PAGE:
Thursday, March 10, 2011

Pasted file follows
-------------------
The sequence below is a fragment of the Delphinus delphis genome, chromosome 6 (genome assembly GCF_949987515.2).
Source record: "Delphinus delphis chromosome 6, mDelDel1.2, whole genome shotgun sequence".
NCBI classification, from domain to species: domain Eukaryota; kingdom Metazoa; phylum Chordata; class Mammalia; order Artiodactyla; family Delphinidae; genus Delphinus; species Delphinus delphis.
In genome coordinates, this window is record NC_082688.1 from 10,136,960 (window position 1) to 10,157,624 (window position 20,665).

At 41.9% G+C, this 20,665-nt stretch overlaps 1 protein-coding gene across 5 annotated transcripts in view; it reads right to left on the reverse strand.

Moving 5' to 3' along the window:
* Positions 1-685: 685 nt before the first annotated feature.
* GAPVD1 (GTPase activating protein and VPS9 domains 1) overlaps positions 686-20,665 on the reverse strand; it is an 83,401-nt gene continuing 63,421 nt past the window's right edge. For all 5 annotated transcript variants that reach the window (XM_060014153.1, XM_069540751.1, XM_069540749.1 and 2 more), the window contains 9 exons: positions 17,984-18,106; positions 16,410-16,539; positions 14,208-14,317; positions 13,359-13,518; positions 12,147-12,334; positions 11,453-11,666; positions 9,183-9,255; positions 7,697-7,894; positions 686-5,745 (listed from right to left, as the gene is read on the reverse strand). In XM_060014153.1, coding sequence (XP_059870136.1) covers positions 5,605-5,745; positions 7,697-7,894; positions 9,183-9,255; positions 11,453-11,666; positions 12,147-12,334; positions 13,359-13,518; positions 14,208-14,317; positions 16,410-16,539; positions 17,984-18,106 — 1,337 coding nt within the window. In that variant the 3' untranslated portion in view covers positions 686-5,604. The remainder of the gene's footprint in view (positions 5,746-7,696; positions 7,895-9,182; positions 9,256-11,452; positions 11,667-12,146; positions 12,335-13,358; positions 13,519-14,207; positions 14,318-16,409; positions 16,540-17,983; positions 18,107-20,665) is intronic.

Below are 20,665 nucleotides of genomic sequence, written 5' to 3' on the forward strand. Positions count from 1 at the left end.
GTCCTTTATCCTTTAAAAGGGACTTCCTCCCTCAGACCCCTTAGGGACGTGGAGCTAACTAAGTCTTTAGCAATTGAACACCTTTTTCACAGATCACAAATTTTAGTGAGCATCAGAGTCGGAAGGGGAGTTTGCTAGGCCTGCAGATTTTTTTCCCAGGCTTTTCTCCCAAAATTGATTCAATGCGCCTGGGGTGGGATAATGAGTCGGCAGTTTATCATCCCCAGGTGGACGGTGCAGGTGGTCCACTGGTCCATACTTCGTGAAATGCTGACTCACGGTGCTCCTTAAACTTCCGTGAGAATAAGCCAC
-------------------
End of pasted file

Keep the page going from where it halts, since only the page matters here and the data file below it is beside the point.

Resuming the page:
Tom Hastings, Professor in the Department of Conflict Resolution at Portland State University presents on image management in civil society campaigns. Most civil society campaigns seem to acquire an image; Gandhi’s movements, for the most part, were nonviolent, rooted in the increasing appearance of being persistent and cross-culturally Indian. Gandhi cultivated the image of civil discourse as a nonviolent challenger seeking justice. The images of the Birmingham Children’s Crusade in 1963 were of innocence attacked by brutality and responding with more nonviolence. Cesar Chavez transformed the macho Hispanic image to gentle but unified migrant workers intent on gaining basic collective bargaining rights even when their members were physically attacked and even when some were killed. Filipina nuns and Cory Aquino presented an image of moral leadership and nonviolence, sincere women determined to gain democracy. What are the possible effects of creating a certain image of a campaign waged by civil society? How important is image? How can one be created and defended? This presentation and discussion will ask what general principles can help organizers think about this aspect of struggle and how research might illuminate this component of nonviolent resistance.